Journal of Messianic Jewish Studies


Mendi Keren


Leopold Cohn; Messianic Judaism;


The Life and Times of Leopold Cohn conference, Dec. 4-6, 2019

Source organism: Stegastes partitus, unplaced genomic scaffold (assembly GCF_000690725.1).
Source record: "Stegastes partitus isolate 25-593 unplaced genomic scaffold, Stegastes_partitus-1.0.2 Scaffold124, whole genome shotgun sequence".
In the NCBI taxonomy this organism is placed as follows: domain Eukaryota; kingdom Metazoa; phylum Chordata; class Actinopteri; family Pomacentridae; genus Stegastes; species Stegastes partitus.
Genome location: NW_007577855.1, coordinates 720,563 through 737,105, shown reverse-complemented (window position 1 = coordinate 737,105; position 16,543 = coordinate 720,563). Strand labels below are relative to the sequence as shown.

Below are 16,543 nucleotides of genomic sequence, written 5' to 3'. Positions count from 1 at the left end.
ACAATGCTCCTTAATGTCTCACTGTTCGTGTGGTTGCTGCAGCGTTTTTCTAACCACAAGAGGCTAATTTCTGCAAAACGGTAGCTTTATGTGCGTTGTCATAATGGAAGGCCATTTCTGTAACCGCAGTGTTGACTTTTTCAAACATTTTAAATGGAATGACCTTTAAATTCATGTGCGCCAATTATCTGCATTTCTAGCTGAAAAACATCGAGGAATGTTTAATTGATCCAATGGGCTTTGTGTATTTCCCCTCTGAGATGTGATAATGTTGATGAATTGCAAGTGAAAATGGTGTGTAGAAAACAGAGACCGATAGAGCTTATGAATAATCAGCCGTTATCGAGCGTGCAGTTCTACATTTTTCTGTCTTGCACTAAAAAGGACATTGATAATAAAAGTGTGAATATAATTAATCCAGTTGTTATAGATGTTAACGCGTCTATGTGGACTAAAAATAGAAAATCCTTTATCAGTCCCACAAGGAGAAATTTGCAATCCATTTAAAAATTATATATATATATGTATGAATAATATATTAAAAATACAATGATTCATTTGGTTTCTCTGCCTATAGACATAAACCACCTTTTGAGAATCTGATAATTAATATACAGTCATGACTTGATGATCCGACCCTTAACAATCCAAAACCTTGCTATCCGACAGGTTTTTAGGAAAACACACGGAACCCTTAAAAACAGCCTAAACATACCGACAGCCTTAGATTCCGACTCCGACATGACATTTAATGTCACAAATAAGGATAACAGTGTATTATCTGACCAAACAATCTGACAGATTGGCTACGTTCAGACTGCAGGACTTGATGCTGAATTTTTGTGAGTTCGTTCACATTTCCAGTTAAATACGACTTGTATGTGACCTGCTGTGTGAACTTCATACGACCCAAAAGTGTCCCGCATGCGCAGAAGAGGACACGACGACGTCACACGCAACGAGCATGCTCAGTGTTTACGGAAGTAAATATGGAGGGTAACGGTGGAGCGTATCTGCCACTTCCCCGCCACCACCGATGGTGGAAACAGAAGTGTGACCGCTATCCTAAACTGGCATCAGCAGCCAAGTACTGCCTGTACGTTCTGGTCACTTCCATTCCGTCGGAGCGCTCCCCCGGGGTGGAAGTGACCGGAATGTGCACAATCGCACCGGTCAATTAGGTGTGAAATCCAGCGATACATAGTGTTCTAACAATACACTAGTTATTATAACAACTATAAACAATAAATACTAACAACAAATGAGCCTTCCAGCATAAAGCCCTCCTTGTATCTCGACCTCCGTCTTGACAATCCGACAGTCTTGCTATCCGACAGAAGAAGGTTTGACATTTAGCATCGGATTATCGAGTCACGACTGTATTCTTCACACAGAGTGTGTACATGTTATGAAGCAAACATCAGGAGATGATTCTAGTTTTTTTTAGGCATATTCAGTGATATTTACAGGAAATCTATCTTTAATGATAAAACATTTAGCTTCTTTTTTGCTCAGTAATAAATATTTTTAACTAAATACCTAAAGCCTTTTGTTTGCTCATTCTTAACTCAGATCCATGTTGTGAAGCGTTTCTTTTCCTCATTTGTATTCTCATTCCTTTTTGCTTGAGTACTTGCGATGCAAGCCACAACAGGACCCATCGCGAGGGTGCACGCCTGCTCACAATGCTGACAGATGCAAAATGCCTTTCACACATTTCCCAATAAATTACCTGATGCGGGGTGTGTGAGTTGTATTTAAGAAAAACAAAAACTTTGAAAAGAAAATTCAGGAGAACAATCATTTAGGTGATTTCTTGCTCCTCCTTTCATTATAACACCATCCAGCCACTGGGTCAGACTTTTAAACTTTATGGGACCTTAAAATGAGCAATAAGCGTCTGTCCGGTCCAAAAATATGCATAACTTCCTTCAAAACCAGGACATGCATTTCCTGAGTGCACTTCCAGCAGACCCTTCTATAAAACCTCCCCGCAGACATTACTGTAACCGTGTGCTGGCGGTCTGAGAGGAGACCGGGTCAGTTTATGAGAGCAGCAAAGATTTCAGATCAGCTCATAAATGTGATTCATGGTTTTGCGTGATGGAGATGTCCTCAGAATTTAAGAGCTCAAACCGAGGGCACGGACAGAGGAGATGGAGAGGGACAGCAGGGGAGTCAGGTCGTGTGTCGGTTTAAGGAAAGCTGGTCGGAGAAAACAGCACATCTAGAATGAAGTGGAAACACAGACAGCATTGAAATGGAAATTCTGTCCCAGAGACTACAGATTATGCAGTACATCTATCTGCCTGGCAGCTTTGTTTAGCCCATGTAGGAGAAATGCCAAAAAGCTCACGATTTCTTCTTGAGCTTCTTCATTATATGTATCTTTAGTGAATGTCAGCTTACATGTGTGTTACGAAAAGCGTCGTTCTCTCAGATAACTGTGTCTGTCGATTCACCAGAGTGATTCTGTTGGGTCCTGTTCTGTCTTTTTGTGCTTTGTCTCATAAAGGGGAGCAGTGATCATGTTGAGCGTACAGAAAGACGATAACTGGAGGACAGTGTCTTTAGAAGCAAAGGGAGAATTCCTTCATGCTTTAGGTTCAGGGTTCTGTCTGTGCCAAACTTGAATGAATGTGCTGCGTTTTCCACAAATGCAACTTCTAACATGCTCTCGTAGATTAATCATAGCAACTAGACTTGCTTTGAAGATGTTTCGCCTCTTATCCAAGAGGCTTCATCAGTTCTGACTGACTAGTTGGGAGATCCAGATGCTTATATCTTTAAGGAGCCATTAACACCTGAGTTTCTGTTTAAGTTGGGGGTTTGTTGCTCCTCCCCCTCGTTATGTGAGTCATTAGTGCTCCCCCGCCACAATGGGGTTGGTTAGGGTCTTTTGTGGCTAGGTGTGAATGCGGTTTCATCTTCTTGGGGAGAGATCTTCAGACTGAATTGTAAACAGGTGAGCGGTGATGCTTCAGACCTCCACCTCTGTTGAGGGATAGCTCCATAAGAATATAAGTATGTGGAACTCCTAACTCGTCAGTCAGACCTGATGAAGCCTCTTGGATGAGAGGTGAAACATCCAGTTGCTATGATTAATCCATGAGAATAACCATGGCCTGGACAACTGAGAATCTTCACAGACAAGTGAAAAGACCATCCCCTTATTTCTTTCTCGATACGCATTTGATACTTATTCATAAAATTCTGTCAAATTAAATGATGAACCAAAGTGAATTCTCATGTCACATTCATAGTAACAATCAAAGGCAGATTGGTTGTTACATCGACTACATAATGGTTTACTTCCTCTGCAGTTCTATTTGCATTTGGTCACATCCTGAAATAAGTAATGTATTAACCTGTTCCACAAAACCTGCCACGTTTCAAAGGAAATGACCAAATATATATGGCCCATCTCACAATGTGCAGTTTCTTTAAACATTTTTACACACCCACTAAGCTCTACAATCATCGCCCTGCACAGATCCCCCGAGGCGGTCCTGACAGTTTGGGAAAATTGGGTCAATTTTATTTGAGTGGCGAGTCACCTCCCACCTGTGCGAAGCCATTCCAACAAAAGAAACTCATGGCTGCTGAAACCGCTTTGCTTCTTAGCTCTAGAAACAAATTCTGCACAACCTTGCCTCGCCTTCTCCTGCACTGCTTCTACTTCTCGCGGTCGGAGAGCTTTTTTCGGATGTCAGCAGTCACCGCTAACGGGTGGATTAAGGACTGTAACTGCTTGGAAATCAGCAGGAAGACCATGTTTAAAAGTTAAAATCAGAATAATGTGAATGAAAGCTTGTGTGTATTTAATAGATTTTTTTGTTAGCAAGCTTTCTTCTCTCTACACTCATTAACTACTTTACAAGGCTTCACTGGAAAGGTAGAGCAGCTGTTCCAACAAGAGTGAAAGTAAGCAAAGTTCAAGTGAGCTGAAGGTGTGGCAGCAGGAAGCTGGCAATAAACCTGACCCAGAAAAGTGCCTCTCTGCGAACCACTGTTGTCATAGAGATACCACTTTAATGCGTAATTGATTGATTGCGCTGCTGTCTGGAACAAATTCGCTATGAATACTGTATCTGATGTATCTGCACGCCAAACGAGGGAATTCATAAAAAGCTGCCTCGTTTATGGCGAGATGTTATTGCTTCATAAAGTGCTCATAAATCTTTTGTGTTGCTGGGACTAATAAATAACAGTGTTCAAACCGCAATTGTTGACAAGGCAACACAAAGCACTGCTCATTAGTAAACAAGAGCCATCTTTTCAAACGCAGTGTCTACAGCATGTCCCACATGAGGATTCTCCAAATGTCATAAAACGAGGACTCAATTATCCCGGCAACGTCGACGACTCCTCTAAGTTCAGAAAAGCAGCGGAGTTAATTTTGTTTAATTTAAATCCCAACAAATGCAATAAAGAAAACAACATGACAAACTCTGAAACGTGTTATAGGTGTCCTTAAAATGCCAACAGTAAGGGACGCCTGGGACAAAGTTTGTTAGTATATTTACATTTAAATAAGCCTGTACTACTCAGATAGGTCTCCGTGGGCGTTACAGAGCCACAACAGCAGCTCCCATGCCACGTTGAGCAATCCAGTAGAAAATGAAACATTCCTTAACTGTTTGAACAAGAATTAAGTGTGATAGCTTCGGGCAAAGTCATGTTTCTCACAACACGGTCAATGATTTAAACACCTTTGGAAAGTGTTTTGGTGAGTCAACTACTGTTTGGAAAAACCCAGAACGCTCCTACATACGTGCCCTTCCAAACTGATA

Ever since the early days of Christianity, it was generally accepted that a person could be either a Jew or a Christian, but not both. This, how-ever, changed in the late nineteenth century. Eisik Leib Yosowitz was a young Orthodox Jew who studied at Hungary’s top yeshivas. In the early 1890s he came to America. Shortly thereafter he converted, was ordained as a minister, changed his name to Leopold Cohn, and became a missionary. Unlike traditional missionaries who persuaded Jews to convert to Christianity, he suggested another missionary approach. It evolved in Europe in the early nineteenth century and was later known as Messianic Judaism. This approach encouraged Jews to retain their former identity, traditions and sacred texts, yet also to adopt Jesus as their messiah and the New Testament as an equally holy addition to the Bible. Cohn claimed that this would not only make them better Jews, but would also win them a higher spiritual status than people who were born Christians. In Europe, Messianic Judaism gained very limited success, yet in America, under Cohn’s leadership it became the largest mission to the Jews. Since its establishment on American soil, this movement has gained millions of supporters, and their number continues to grow. Nowadays, Cohn’s Chosen People Ministries celebrates 125 years since its establishment.



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